Caring for your aging parents — 15 January 2013
Make a difference in the life of your aging parent

The life of adult children is complicated enough. Having the responsibility of caring for elderly parents leaves many Boomers bewildered about how to best attend to their elders’ needs.

Perhaps the most daunting of the many issues that may plague your senior are the emotional ones. Some seniors are critical, complaining, needy for excessive attention, difficult to please or have a dour view of life. Being with them is not uplifting and thus many adult children avoid frequent contact with their elders.

Perhaps the greatest psychological impediment for seniors is the sense of not mattering. When we don’t matter we all shatter. Being alone and lonely hinders one’s will to live. It evokes fear, shame and feelings of worthlessness that are devastating. Any evidence of recognition dispels the doubts about one’s reason to continue to exist.

Dr. Carla Perissinotto, of U.C.S.F. who studied 1,604 adults age 60 and older found that 43 percent reported feeling lonely.

Andrew Steptoe, director of the Institute of Epidemiology at University College, London reported, “There is growing evidence that both loneliness and social isolation are related to biological processes that may increase health risk, including changes in immune and inflammatory processes and disruption of the stress-related hormones.”

I experienced one dramatic example of the impact of loneliness on survival. As I greeted an elderly woman in a nursing home with a smile, she said, “You are the most wonderful person in the world. No one ever visits me, my husband is gone and I am all alone. It doesn’t really matter to me if I live or die, since no one really cares.”

Dr. Perissinotto explains, “Sometimes for older people, just realizing that someone is listening and they’re not being ignored makes a difference.”

Attention is a very strong remedy for alleviating some of the woes of the elderly. As all other people, seniors thrive when they are among people who care about them, engage them in conversation, listen attentively, treat them with respect and affirm them. All compassionate responses are received as forms of love that heals.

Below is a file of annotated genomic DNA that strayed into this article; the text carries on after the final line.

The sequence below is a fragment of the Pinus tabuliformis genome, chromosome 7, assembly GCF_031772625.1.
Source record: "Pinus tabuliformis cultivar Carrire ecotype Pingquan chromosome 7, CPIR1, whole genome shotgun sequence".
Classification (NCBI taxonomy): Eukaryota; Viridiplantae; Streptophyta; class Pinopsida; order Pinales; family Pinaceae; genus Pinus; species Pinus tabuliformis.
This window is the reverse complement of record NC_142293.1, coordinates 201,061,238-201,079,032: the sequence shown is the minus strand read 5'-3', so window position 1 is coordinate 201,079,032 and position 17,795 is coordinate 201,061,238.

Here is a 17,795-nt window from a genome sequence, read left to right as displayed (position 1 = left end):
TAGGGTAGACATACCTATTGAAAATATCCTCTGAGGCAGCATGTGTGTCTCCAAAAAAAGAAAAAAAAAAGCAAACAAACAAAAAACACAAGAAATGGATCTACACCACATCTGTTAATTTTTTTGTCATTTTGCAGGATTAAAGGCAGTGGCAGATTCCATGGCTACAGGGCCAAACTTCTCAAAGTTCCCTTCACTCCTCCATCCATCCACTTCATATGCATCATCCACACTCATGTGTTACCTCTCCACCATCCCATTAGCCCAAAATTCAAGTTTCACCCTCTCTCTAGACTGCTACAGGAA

To facilitate your comfort in engaging a senior in conversation, replace the thought that this individual is unemployed, uninformed, boring, complaining or old and thus a non-contributor with the idea that he/she is a precious being, a source of fascinating information and wisdom that can enrich your life.

Use your curiosity about the past to enhance your understanding of your genealogy, family history, culture and customs that may give you a better understanding of yourself as you provide attention, validation and life force to your elder parent or relative.

To help seniors and yourself feel better:

¨     Alter your view of the elderly as a burden to regarding him/her as a treasure.

¨     Let your senior know that he/she matters. Feeling valued can bolster his/her sense of wellbeing.

¨     Regard your elder as a source of wisdom. It will enrich both of you and cement your love.



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About Author

Offra Gerstein, Ph.D. is a licensed psychologist in clinical practice in Santa Cruz, California for over 25 years, and specializes in relationship issues for couples and individuals for improved quality of life. Her work includes: mate selection, marriage, long term relationships, gay and lesbian couples, work relationships, parenting issues, family interactions, friendships, and conflict resolutions. Offra has lectured extensively to various groups, conducted support groups for several organizations, and has been writing a weekly column "Relationship Matters" for the Santa Cruz Sentinel since 2001.

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